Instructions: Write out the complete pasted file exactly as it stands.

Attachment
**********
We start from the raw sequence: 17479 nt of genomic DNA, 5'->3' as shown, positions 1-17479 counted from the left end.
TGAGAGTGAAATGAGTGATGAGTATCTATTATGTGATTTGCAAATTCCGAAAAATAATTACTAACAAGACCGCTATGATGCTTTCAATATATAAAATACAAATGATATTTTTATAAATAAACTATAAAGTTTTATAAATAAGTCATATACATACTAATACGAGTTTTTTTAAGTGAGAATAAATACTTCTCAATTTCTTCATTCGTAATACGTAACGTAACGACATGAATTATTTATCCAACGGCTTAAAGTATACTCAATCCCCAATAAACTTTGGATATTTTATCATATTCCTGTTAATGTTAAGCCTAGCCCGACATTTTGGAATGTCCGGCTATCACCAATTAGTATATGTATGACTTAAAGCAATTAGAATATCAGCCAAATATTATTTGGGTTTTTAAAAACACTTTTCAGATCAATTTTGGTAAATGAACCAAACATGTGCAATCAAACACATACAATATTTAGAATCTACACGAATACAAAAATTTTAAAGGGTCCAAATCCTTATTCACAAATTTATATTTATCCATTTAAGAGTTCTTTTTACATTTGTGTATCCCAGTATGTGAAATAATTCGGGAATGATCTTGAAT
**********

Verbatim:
We start from the raw sequence: 17479 nt of genomic DNA, 5'->3' as shown, positions 1-17479 counted from the left end.
TGAGAGTGAAATGAGTGATGAGTATCTATTATGTGATTTGCAAATTCCGAAAAATAATTACTAACAAGACCGCTATGATGCTTTCAATATATAAAATACAAATGATATTTTTATAAATAAACTATAAAGTTTTATAAATAAGTCATATACATACTAATACGAGTTTTTTTAAGTGAGAATAAATACTTCTCAATTTCTTCATTCGTAATACGTAACGTAACGACATGAATTATTTATCCAACGGCTTAAAGTATACTCAATCCCCAATAAACTTTGGATATTTTATCATATTCCTGTTAATGTTAAGCCTAGCCCGACATTTTGGAATGTCCGGCTATCACCAATTAGTATATGTATGACTTAAAGCAATTAGAATATCAGCCAAATATTATTTGGGTTTTTAAAAACACTTTTCAGATCAATTTTGGTAAATGAACCAAACATGTGCAATCAAACACATACAATATTTAGAATCTACACGAATACAAAAATTTTAAAGGGTCCAAATCCTTATTCACAAATTTATATTTATCCATTTAAGAGTTCTTTTTACATTTGTGTATCCCAGTATGTGAAATAATTCGGGAATGATCTTGAAT